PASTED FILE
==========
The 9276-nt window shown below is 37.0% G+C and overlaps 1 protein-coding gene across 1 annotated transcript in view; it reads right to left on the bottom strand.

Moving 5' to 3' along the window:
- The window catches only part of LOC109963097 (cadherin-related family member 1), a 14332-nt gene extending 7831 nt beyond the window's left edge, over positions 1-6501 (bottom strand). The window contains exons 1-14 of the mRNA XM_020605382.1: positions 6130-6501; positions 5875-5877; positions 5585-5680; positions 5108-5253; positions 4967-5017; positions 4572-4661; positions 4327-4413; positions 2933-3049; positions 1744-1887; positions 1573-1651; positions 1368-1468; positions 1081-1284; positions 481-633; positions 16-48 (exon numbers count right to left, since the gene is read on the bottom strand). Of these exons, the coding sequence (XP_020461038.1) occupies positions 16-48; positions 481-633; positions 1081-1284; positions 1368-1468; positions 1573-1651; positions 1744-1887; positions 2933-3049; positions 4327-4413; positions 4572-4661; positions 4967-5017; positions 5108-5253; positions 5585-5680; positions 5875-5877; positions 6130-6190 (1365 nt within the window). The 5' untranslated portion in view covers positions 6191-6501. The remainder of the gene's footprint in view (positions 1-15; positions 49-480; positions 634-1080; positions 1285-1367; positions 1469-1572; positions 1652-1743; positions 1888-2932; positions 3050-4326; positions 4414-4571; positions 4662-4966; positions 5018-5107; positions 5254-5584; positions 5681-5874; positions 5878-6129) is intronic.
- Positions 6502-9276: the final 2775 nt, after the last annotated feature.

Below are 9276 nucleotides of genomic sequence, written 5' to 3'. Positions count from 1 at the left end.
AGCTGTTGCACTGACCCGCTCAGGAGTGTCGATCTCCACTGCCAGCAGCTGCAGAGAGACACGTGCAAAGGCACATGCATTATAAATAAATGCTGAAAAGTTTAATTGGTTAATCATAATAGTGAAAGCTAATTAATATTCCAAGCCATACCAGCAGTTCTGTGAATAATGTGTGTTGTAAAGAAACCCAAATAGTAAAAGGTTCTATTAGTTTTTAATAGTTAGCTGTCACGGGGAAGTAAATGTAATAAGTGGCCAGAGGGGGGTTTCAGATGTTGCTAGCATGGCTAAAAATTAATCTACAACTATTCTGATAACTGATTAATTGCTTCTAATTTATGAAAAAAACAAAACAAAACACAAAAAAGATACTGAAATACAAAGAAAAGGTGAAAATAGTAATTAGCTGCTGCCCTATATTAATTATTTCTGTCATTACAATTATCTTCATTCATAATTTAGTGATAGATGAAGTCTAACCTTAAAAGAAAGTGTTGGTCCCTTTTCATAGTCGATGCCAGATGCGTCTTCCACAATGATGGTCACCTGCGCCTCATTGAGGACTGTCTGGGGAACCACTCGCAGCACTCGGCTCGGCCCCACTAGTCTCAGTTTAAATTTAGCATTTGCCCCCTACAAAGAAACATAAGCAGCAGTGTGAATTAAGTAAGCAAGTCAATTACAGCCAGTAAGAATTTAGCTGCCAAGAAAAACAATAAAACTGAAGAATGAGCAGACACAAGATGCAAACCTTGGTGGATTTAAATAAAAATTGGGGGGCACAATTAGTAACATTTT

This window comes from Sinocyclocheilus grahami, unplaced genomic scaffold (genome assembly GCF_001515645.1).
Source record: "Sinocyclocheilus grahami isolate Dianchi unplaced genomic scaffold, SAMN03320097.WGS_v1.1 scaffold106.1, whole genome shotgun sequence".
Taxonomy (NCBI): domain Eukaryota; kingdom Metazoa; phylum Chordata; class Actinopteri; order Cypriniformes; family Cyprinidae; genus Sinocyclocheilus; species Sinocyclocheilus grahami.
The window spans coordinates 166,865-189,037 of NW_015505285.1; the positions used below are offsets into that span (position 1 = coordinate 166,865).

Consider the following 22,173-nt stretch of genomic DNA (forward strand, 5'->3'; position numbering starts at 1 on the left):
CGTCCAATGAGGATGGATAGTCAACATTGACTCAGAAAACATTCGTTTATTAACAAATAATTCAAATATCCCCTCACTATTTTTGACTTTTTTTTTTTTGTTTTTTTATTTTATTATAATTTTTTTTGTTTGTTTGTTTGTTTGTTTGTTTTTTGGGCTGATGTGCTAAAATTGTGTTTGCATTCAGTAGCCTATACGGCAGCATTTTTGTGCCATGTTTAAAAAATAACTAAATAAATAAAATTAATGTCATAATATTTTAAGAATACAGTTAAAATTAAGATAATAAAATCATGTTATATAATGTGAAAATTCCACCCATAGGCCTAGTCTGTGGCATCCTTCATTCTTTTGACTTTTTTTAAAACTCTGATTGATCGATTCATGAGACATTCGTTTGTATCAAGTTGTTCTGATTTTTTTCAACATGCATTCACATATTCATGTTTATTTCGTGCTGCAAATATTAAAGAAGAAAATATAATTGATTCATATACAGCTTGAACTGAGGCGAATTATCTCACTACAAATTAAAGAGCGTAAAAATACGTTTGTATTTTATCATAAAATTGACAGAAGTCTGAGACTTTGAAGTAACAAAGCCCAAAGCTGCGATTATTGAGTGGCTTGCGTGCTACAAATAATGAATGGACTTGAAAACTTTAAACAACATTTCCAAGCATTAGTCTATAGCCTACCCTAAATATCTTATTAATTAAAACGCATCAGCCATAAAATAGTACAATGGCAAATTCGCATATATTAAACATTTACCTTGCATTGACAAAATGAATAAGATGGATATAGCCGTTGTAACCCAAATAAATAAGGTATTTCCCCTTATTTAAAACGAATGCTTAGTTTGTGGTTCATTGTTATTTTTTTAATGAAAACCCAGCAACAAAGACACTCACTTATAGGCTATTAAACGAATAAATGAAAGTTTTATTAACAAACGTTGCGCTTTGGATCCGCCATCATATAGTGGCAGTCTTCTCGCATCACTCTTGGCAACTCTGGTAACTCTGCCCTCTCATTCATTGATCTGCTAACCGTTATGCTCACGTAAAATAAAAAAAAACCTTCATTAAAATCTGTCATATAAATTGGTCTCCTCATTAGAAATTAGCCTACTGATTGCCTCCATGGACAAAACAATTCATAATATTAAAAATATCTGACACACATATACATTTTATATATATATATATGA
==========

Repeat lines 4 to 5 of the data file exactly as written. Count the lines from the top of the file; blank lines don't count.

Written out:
- Positions 6502-9276: the final 2775 nt, after the last annotated feature.

Below are 9276 nucleotides of genomic sequence, written 5' to 3'. Positions count from 1 at the left end.